A theoretical question was once posed in a group discussion in which I was participating. The participants were practicing Jews, parents with children of all ages. They were asked:
“If your child proclaims that he’s no longer interested in living as a practicing Jew, but he is willing to adhere to one ‘mitzvah’ of your preference, what would you choose?
When I first heard this question I thought, “That’s a pretty loaded question, how can someone choose one mitzvah over another? Who can define what ‘worth’ a particular mitzvah has…?”
Indeed, we can’t define. However, there are some ‘hints’ that can lead us to insights, or at the least give us a bit of ‘food for thought’.
Back to the basics; that’s where I would begin.
We’re approaching the holiday of Shavuot in which we commemorate receiving the Ten Commandments, the crux of Judaism.
The fifth commandment is ‘Honor thy father and thy mother…’
Our first lead would be the placement of this commandment. ‘Honoring parents’ is set in a spot that connects between the first commandments that deal with our relationship with G-d, and the latter ones which deal with human/social issues.
Being so strategically placed is an indication of the essence of this commandment – it incorporates both aspects. Understanding this connection brings us to the realization that parents aren’t just people who chanced to come into our lives (it’s we who came into their lives and should be forever grateful to them for putting up with us…). Rather, they have a G-d given status, certainly one that deserves respect and honor. It’s not a temporary status but rather all-encompassing throughout life.
There are very few aspects in our lives that are not affected by the relationship we have with our parents. Therefore, the Torah clearly stipulates the preferred attitude that a child should have towards his parents.
The second point to ponder is that in contrast to most of the other commandments, this is one of the few that has a promise of due reward for those who uphold it. This additional lead raises our awareness regarding the importance of the concept.
Interestingly, as awesome as it is, the instructions are rather simple and the ramifications are spelled out clearly as well.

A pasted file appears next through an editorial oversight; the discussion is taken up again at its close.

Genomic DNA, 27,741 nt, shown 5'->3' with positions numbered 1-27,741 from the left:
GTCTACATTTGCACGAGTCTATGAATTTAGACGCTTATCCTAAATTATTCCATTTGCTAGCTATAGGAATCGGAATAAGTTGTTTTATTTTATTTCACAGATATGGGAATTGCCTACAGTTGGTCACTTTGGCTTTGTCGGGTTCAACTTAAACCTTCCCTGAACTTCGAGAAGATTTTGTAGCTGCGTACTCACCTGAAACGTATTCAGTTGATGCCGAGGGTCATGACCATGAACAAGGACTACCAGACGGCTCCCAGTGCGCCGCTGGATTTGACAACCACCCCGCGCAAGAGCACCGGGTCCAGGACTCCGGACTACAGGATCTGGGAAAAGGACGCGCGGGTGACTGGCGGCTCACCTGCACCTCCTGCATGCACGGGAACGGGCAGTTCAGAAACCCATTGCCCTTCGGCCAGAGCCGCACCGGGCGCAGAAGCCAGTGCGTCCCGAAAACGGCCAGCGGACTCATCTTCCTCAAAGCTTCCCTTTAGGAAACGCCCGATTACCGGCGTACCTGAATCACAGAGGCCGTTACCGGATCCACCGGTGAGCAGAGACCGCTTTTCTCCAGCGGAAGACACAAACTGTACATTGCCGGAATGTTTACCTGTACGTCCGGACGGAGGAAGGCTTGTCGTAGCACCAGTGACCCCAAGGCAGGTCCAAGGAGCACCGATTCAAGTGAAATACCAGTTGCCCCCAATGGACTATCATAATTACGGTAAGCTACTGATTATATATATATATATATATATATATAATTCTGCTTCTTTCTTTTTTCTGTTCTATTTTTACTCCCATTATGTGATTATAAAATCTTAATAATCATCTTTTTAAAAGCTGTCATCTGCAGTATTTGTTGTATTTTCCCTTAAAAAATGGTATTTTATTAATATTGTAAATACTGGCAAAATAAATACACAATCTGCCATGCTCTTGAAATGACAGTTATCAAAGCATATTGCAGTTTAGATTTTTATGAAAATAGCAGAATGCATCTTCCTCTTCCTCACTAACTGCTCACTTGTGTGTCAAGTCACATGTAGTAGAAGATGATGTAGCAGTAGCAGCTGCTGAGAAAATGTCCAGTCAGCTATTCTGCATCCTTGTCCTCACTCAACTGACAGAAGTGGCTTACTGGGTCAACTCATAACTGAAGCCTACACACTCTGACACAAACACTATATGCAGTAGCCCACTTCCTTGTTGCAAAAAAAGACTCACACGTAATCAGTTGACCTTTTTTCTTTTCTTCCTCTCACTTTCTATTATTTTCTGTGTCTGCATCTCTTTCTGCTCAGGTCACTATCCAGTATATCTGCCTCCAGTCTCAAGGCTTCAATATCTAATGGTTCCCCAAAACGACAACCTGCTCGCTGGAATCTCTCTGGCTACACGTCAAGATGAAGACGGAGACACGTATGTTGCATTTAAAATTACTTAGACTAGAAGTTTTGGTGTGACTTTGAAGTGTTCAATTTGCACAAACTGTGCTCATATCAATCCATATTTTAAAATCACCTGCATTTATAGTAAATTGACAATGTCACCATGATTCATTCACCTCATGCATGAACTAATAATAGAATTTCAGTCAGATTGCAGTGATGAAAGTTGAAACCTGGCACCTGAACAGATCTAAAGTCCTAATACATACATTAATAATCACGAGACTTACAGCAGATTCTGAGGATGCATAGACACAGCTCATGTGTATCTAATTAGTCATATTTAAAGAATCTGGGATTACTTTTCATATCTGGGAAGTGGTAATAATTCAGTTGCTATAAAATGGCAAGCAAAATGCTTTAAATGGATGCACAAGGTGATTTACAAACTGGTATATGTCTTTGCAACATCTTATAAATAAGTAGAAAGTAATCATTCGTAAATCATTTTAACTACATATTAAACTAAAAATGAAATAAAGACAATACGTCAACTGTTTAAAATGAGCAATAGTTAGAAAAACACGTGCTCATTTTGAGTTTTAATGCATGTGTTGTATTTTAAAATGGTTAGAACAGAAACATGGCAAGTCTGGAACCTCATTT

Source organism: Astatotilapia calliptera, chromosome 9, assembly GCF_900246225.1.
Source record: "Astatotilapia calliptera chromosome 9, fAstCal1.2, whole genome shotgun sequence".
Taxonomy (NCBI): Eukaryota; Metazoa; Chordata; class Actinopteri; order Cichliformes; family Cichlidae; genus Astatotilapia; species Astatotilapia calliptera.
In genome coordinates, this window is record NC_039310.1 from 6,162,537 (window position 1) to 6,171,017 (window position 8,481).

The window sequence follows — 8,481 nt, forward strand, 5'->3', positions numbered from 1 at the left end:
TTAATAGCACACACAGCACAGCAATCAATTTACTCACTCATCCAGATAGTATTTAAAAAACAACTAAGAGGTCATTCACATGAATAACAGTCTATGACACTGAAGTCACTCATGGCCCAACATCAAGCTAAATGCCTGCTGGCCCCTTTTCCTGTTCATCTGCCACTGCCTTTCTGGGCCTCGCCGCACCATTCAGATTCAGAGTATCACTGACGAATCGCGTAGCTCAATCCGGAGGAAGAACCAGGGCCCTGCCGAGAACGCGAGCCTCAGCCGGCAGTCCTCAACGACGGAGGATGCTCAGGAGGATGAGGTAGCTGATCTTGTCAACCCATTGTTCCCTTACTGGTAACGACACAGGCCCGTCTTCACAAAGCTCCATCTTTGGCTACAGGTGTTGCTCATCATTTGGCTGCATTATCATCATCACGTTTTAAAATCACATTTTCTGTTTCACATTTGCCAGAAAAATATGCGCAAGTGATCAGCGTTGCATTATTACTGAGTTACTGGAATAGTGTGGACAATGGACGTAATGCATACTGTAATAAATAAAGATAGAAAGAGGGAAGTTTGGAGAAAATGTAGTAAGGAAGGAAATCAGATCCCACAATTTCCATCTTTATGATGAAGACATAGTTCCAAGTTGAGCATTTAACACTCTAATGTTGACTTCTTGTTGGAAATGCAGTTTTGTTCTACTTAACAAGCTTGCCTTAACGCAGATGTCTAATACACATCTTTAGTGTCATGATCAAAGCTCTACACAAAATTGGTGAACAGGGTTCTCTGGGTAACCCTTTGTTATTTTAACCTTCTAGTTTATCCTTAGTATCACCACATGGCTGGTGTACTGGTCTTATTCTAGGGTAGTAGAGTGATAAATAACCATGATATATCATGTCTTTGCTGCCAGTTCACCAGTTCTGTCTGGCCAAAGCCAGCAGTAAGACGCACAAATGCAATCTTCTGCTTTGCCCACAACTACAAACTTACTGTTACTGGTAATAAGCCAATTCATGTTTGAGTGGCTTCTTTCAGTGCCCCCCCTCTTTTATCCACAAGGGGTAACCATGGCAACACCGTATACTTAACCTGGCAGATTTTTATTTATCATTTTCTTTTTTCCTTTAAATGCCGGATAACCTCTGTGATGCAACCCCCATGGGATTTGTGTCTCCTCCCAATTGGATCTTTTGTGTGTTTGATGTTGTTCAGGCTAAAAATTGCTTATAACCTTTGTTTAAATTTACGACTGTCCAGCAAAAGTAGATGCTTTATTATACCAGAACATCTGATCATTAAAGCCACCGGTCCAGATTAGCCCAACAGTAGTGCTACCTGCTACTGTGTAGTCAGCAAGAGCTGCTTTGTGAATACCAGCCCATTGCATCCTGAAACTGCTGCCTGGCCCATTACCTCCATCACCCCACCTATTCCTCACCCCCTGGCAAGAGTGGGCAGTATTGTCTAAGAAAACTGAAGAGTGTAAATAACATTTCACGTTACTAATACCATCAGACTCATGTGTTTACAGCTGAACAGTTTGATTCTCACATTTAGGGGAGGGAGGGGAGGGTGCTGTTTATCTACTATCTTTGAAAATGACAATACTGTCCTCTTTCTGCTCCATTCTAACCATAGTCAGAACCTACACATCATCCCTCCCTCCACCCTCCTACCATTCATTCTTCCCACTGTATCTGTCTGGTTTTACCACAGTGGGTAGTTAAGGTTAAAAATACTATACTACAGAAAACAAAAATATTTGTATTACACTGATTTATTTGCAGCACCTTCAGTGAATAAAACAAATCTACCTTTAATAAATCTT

“Lemaan yaarichun yamecha u’lemaan yitav lach” relates not only to the promise of a long life. In addition to longevity, there is also promise of a good life. Honoring parents brings added quality and value to life.
This added value is manifested in all future relationships that a person will experience in the course of a lifetime.
Acquiring the ability to be respectful, considerate and cooperative can go a long way in marriage, workplace, friendships, and just about any social interaction that a person experiences throughout his life. Aside from being advantageous to the individual, it is also the basis for a healthy functioning society. It’s what makes the world go round-in the right direction of course. Practicing this attitude naturally begins at childhood, on ‘home turf’ within the parent-child relationship.
The opportunity to build healthy relationships is the gift that “Kibud Horim” offers us. Even if a child opts for a different path or lifestyle, by adhering to ‘kibud horim’ he will nonetheless continue to be connected to his roots. It is basic nature that growth can be attained only by a connection to roots. A leaf that disconnects from the tree loses its’ vitality and eventually wilts and withers away. The connection to the source is essential to growth and development; and in humans it’s vital to emotional as well as physical development. Kibud Horim is the connection that will keep him committed to positive dynamics with his parents no matter what path he chooses.
It would seem that something as serious as honoring parents can only be implemented by serious in-depth learning. Albeit, there is much to be learned and delved into; but the bottom line is rather elementary. In a nutshell, it’s – no ‘if’s and no ‘but’s, just accepting that there are no terms or conditions to honoring parents. It’s as simple as that. Realizing this is taking a monumental step towards a life of value and meaning, and from there the sky’s the limit.